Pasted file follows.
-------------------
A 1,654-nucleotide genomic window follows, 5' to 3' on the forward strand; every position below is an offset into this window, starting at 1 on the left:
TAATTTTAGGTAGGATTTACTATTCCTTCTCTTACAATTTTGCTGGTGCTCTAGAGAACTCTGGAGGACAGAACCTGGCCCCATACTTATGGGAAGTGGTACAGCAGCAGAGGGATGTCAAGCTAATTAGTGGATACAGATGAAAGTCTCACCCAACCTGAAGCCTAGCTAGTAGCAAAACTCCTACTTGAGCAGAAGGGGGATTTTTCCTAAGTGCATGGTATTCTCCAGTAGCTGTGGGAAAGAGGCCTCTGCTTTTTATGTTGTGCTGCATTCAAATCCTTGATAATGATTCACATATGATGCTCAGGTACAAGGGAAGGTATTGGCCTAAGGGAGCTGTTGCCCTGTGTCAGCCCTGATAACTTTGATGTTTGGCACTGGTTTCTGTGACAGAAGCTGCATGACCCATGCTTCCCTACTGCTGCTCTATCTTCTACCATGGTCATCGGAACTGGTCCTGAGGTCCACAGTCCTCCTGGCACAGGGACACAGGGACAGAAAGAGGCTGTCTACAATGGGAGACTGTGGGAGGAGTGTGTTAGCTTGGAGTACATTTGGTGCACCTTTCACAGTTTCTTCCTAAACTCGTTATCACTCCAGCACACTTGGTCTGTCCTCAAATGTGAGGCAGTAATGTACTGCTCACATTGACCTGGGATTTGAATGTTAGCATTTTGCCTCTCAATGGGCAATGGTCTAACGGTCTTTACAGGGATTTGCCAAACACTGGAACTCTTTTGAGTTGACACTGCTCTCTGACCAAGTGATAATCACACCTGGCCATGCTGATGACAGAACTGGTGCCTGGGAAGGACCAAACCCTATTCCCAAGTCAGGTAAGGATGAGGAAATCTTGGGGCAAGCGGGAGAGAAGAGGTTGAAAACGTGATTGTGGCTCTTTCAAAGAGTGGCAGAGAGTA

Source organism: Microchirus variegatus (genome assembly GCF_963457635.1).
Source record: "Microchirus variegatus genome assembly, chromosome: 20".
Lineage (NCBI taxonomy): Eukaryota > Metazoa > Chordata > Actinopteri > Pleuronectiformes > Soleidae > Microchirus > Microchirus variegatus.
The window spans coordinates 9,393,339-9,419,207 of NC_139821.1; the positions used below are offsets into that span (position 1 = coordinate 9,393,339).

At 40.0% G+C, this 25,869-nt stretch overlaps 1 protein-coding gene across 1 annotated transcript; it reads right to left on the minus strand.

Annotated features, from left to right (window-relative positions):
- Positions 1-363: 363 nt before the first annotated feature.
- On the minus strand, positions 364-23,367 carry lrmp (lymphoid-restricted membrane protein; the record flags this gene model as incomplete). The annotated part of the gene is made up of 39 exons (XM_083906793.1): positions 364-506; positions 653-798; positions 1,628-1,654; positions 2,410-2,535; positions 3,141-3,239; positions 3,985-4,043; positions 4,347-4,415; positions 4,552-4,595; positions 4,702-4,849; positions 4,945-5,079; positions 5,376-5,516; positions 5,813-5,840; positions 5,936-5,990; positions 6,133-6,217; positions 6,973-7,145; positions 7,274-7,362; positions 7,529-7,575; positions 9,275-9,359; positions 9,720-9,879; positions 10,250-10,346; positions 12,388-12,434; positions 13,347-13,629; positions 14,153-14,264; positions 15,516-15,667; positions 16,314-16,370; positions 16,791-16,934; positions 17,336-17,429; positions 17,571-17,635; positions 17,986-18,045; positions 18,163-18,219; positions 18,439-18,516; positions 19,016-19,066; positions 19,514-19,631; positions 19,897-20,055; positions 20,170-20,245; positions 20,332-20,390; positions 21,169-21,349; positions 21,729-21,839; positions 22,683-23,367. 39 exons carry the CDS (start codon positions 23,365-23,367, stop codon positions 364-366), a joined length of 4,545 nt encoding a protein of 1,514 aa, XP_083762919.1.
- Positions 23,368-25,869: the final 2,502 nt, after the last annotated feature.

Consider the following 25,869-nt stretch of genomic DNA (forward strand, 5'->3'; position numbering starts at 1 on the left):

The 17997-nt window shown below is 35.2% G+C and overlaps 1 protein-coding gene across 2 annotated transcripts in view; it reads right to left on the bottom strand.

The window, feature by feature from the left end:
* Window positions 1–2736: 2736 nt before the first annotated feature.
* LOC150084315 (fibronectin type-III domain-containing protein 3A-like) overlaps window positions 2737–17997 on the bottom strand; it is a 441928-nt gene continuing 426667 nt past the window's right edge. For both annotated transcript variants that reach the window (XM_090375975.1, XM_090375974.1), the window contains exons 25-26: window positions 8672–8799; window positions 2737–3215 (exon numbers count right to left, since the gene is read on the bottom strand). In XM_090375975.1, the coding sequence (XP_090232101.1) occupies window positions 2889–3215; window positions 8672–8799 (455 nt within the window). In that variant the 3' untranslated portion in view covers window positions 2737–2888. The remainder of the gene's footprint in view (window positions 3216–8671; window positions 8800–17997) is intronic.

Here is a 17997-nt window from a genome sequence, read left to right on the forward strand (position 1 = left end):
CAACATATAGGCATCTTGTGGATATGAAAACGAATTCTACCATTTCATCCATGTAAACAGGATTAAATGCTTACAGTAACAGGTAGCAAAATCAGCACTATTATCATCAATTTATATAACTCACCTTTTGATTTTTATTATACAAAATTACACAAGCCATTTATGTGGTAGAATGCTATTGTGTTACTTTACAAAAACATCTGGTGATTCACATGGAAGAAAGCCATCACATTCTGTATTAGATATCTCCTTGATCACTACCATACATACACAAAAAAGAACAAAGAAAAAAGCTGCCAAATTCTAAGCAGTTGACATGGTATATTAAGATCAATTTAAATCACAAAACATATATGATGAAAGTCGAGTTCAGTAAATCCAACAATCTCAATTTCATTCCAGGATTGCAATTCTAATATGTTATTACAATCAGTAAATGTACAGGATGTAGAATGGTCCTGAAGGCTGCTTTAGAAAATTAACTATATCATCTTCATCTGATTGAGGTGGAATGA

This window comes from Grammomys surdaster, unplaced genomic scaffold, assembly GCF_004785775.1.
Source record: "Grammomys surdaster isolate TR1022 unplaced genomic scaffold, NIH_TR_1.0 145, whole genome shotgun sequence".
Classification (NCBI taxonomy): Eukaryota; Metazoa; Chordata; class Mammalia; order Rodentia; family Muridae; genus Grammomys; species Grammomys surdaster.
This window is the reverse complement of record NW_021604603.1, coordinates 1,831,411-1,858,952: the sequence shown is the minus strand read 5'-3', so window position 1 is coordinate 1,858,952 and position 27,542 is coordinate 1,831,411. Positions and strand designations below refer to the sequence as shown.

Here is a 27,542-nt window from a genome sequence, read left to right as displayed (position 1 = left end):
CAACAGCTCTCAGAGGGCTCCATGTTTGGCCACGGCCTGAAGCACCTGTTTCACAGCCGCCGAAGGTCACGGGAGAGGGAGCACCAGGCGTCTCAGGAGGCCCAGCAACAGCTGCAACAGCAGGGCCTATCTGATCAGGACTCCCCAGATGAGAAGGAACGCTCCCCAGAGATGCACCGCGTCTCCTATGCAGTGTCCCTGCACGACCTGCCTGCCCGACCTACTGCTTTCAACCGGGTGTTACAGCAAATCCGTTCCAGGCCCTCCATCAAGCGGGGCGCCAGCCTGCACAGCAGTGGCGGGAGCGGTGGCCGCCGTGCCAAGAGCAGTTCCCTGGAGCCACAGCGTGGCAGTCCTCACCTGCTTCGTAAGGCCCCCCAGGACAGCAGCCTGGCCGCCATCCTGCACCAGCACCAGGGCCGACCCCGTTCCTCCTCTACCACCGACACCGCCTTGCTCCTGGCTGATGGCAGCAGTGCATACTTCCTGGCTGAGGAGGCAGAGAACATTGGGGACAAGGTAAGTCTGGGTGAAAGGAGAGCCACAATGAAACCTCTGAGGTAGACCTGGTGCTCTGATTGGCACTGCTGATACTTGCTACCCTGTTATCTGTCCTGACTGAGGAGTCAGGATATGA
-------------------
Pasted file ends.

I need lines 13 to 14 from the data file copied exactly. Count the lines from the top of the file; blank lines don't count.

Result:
The 17997-nt window shown below is 35.2% G+C and overlaps 1 protein-coding gene across 2 annotated transcripts in view; it reads right to left on the bottom strand.

The window, feature by feature from the left end: